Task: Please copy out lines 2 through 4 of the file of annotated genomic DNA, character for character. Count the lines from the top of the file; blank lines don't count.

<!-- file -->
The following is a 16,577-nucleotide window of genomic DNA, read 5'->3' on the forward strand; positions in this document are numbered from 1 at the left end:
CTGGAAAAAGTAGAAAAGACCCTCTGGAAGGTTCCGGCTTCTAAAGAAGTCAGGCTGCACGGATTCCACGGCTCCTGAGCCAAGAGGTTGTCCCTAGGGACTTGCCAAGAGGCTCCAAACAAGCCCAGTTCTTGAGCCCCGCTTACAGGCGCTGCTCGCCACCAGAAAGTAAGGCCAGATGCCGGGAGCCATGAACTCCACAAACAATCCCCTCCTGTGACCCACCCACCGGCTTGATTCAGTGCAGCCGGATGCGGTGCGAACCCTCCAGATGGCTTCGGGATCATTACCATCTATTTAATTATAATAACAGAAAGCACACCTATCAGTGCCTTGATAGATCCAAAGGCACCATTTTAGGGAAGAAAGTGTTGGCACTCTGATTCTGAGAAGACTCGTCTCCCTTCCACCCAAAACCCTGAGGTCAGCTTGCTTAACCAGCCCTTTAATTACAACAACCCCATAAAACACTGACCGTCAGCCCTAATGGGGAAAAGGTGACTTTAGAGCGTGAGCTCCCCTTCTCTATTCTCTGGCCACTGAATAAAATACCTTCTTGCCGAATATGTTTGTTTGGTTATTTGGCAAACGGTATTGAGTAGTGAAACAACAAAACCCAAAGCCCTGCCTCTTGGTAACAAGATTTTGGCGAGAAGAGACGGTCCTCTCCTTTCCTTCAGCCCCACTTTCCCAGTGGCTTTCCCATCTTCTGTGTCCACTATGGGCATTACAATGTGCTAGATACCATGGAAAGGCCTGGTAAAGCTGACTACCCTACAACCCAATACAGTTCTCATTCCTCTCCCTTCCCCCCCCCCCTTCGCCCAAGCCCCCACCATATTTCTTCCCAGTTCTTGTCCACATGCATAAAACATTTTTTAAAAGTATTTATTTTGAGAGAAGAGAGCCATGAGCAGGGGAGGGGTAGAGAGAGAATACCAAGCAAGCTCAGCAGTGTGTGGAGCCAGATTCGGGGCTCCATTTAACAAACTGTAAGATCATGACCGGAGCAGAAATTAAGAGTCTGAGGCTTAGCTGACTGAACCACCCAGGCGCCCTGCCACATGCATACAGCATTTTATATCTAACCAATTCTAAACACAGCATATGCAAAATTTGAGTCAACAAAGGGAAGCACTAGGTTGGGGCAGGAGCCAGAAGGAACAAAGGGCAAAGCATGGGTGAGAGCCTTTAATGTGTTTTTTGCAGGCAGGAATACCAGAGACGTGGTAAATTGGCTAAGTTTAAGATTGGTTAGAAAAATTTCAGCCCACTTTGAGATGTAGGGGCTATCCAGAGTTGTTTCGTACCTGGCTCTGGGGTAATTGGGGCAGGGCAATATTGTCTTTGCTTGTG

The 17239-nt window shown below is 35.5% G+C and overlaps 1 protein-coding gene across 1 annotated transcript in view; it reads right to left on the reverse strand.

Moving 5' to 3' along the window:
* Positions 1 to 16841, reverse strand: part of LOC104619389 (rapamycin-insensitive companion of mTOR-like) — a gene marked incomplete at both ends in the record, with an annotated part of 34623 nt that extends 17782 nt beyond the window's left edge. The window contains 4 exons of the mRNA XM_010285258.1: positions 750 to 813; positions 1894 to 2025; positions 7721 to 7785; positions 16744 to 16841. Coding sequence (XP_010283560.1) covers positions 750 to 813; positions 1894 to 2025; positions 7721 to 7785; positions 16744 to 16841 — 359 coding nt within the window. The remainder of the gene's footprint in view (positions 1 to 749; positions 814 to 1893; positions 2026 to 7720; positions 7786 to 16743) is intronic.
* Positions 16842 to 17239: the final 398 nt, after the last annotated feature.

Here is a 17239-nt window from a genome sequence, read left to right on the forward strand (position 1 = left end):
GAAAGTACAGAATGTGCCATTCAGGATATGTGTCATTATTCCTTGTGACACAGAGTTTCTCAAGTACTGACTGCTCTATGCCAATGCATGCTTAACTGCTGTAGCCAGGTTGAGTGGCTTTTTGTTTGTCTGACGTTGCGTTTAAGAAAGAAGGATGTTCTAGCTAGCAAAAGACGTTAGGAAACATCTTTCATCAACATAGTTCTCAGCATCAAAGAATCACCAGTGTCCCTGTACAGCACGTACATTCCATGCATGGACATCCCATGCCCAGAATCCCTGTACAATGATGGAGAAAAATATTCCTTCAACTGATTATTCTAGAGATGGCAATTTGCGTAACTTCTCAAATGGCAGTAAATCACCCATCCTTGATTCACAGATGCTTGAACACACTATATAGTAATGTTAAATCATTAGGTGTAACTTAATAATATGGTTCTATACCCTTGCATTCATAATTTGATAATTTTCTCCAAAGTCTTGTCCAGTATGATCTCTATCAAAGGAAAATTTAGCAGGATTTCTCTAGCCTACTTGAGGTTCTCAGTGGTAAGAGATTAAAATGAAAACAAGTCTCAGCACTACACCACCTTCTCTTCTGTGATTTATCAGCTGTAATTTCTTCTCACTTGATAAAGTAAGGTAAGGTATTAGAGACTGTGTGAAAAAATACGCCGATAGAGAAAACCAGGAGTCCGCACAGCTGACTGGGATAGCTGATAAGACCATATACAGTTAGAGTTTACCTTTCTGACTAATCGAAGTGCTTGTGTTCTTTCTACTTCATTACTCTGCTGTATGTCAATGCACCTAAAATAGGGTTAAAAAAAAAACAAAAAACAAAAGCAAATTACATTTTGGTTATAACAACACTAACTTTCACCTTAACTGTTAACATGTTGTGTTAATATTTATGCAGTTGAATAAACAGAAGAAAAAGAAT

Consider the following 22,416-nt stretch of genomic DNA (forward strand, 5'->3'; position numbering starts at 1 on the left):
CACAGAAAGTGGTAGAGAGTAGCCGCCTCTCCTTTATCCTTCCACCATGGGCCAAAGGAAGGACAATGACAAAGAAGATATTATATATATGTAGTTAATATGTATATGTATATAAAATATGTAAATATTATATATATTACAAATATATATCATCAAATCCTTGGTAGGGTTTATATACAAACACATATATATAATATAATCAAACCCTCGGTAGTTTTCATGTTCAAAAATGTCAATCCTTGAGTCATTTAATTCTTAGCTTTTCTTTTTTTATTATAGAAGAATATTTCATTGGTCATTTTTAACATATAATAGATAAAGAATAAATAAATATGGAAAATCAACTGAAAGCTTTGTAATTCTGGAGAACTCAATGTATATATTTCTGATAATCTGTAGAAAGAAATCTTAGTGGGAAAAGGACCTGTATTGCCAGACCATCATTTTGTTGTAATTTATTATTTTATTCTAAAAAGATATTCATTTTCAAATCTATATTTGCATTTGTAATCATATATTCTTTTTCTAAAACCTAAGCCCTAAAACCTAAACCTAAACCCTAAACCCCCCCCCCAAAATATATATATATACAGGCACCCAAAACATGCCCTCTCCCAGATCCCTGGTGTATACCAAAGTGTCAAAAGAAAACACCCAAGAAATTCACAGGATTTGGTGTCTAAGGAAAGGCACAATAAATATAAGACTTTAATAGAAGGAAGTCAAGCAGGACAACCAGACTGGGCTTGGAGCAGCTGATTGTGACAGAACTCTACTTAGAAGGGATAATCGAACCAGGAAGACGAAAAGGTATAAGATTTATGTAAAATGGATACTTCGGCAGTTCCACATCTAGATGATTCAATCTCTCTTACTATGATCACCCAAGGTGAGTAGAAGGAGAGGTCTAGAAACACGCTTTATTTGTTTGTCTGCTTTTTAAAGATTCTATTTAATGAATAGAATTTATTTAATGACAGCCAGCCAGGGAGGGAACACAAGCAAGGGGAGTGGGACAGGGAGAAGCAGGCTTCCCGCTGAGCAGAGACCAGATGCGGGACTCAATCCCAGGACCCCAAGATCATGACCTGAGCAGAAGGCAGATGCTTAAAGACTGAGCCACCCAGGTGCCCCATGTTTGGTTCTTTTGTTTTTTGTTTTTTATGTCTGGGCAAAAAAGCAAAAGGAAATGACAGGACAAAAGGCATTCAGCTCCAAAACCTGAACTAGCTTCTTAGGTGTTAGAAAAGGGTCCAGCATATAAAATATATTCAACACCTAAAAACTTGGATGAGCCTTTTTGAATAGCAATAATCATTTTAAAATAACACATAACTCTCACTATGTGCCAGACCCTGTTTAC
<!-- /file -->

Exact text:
CTGGAAAAAGTAGAAAAGACCCTCTGGAAGGTTCCGGCTTCTAAAGAAGTCAGGCTGCACGGATTCCACGGCTCCTGAGCCAAGAGGTTGTCCCTAGGGACTTGCCAAGAGGCTCCAAACAAGCCCAGTTCTTGAGCCCCGCTTACAGGCGCTGCTCGCCACCAGAAAGTAAGGCCAGATGCCGGGAGCCATGAACTCCACAAACAATCCCCTCCTGTGACCCACCCACCGGCTTGATTCAGTGCAGCCGGATGCGGTGCGAACCCTCCAGATGGCTTCGGGATCATTACCATCTATTTAATTATAATAACAGAAAGCACACCTATCAGTGCCTTGATAGATCCAAAGGCACCATTTTAGGGAAGAAAGTGTTGGCACTCTGATTCTGAGAAGACTCGTCTCCCTTCCACCCAAAACCCTGAGGTCAGCTTGCTTAACCAGCCCTTTAATTACAACAACCCCATAAAACACTGACCGTCAGCCCTAATGGGGAAAAGGTGACTTTAGAGCGTGAGCTCCCCTTCTCTATTCTCTGGCCACTGAATAAAATACCTTCTTGCCGAATATGTTTGTTTGGTTATTTGGCAAACGGTATTGAGTAGTGAAACAACAAAACCCAAAGCCCTGCCTCTTGGTAACAAGATTTTGGCGAGAAGAGACGGTCCTCTCCTTTCCTTCAGCCCCACTTTCCCAGTGGCTTTCCCATCTTCTGTGTCCACTATGGGCATTACAATGTGCTAGATACCATGGAAAGGCCTGGTAAAGCTGACTACCCTACAACCCAATACAGTTCTCATTCCTCTCCCTTCCCCCCCCCCCTTCGCCCAAGCCCCCACCATATTTCTTCCCAGTTCTTGTCCACATGCATAAAACATTTTTTAAAAGTATTTATTTTGAGAGAAGAGAGCCATGAGCAGGGGAGGGGTAGAGAGAGAATACCAAGCAAGCTCAGCAGTGTGTGGAGCCAGATTCGGGGCTCCATTTAACAAACTGTAAGATCATGACCGGAGCAGAAATTAAGAGTCTGAGGCTTAGCTGACTGAACCACCCAGGCGCCCTGCCACATGCATACAGCATTTTATATCTAACCAATTCTAAACACAGCATATGCAAAATTTGAGTCAACAAAGGGAAGCACTAGGTTGGGGCAGGAGCCAGAAGGAACAAAGGGCAAAGCATGGGTGAGAGCCTTTAATGTGTTTTTTGCAGGCAGGAATACCAGAGACGTGGTAAATTGGCTAAGTTTAAGATTGGTTAGAAAAATTTCAGCCCACTTTGAGATGTAGGGGCTATCCAGAGTTGTTTCGTACCTGGCTCTGGGGTAATTGGGGCAGGGCAATATTGTCTTTGCTTGTG

The 17239-nt window shown below is 35.5% G+C and overlaps 1 protein-coding gene across 1 annotated transcript in view; it reads right to left on the reverse strand.

Moving 5' to 3' along the window: